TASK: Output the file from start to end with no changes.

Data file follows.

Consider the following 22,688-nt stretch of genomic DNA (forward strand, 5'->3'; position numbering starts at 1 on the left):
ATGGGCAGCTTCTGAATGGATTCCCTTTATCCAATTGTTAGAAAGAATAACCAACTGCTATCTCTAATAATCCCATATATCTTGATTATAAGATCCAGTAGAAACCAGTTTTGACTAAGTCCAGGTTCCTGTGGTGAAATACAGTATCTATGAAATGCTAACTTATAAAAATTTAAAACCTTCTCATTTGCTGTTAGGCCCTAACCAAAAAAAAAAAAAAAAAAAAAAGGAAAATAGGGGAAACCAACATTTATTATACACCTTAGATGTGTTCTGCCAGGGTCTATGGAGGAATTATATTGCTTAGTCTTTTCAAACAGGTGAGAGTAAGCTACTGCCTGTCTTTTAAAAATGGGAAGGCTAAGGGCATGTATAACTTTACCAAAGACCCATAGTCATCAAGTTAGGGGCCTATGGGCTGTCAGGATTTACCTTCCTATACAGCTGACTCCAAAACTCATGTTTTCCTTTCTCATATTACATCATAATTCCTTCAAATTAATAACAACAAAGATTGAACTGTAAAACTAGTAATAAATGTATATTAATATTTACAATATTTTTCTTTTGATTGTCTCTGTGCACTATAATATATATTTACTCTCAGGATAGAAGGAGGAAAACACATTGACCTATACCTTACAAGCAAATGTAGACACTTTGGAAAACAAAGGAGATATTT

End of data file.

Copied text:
Consider the following 22,688-nt stretch of genomic DNA (forward strand, 5'->3'; position numbering starts at 1 on the left):
ATGGGCAGCTTCTGAATGGATTCCCTTTATCCAATTGTTAGAAAGAATAACCAACTGCTATCTCTAATAATCCCATATATCTTGATTATAAGATCCAGTAGAAACCAGTTTTGACTAAGTCCAGGTTCCTGTGGTGAAATACAGTATCTATGAAATGCTAACTTATAAAAATTTAAAACCTTCTCATTTGCTGTTAGGCCCTAACCAAAAAAAAAAAAAAAAAAAAAAGGAAAATAGGGGAAACCAACATTTATTATACACCTTAGATGTGTTCTGCCAGGGTCTATGGAGGAATTATATTGCTTAGTCTTTTCAAACAGGTGAGAGTAAGCTACTGCCTGTCTTTTAAAAATGGGAAGGCTAAGGGCATGTATAACTTTACCAAAGACCCATAGTCATCAAGTTAGGGGCCTATGGGCTGTCAGGATTTACCTTCCTATACAGCTGACTCCAAAACTCATGTTTTCCTTTCTCATATTACATCATAATTCCTTCAAATTAATAACAACAAAGATTGAACTGTAAAACTAGTAATAAATGTATATTAATATTTACAATATTTTTCTTTTGATTGTCTCTGTGCACTATAATATATATTTACTCTCAGGATAGAAGGAGGAAAACACATTGACCTATACCTTACAAGCAAATGTAGACACTTTGGAAAACAAAGGAGATATTT